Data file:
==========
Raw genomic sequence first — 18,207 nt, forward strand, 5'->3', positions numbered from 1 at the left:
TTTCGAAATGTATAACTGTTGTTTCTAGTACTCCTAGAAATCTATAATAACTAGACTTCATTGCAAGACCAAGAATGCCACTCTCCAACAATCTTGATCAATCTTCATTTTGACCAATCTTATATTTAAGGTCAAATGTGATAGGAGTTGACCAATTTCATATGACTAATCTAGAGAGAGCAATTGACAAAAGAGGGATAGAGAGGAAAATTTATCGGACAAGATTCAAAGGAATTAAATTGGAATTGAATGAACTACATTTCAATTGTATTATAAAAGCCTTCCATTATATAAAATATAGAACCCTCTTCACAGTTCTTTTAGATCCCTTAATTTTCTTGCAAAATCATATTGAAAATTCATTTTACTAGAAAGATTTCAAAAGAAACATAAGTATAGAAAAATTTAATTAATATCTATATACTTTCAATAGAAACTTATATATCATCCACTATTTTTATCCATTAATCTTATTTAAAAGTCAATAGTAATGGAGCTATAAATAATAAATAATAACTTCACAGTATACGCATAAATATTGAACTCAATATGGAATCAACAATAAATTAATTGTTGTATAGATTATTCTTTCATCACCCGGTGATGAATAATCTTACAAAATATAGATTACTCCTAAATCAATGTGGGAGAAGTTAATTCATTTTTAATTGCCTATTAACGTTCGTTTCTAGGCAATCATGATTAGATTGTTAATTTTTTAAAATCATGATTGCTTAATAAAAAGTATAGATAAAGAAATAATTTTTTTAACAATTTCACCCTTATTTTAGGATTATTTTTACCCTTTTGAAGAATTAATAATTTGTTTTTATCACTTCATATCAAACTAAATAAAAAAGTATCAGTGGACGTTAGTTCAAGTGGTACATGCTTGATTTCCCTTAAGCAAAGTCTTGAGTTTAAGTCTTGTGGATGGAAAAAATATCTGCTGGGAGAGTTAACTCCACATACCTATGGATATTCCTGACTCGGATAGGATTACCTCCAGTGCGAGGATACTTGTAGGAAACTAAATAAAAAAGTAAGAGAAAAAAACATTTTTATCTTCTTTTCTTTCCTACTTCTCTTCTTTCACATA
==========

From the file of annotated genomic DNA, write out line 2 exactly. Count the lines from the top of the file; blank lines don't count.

TTTCGAAATGTATAACTGTTGTTTCTAGTACTCCTAGAAATCTATAATAACTAGACTTCATTGCAAGACCAAGAATGCCACTCTCCAACAATCTTGATCAATCTTCATTTTGACCAATCTTATATTTAAGGTCAAATGTGATAGGAGTTGACCAATTTCATATGACTAATCTAGAGAGAGCAATTGACAAAAGAGGGATAGAGAGGAAAATTTATCGGACAAGATTCAAAGGAATTAAATTGGAATTGAATGAACTACATTTCAATTGTATTATAAAAGCCTTCCATTATATAAAATATAGAACCCTCTTCACAGTTCTTTTAGATCCCTTAATTTTCTTGCAAAATCATATTGAAAATTCATTTTACTAGAAAGATTTCAAAAGAAACATAAGTATAGAAAAATTTAATTAATATCTATATACTTTCAATAGAAACTTATATATCATCCACTATTTTTATCCATTAATCTTATTTAAAAGTCAATAGTAATGGAGCTATAAATAATAAATAATAACTTCACAGTATACGCATAAATATTGAACTCAATATGGAATCAACAATAAATTAATTGTTGTATAGATTATTCTTTCATCACCCGGTGATGAATAATCTTACAAAATATAGATTACTCCTAAATCAATGTGGGAGAAGTTAATTCATTTTTAATTGCCTATTAACGTTCGTTTCTAGGCAATCATGATTAGATTGTTAATTTTTTAAAATCATGATTGCTTAATAAAAAGTATAGATAAAGAAATAATTTTTTTAACAATTTCACCCTTATTTTAGGATTATTTTTACCCTTTTGAAGAATTAATAATTTGTTTTTATCACTTCATATCAAACTAAATAAAAAAGTATCAGTGGACGTTAGTTCAAGTGGTACATGCTTGATTTCCCTTAAGCAAAGTCTTGAGTTTAAGTCTTGTGGATGGAAAAAATATCTGCTGGGAGAGTTAACTCCACATACCTATGGATATTCCTGACTCGGATAGGATTACCTCCAGTGCGAGGATACTTGTAGGAAACTAAATAAAAAAGTAAGAGAAAAAAACATTTTTATCTTCTTTTCTTTCCTACTTCTCTTCTTTCACATA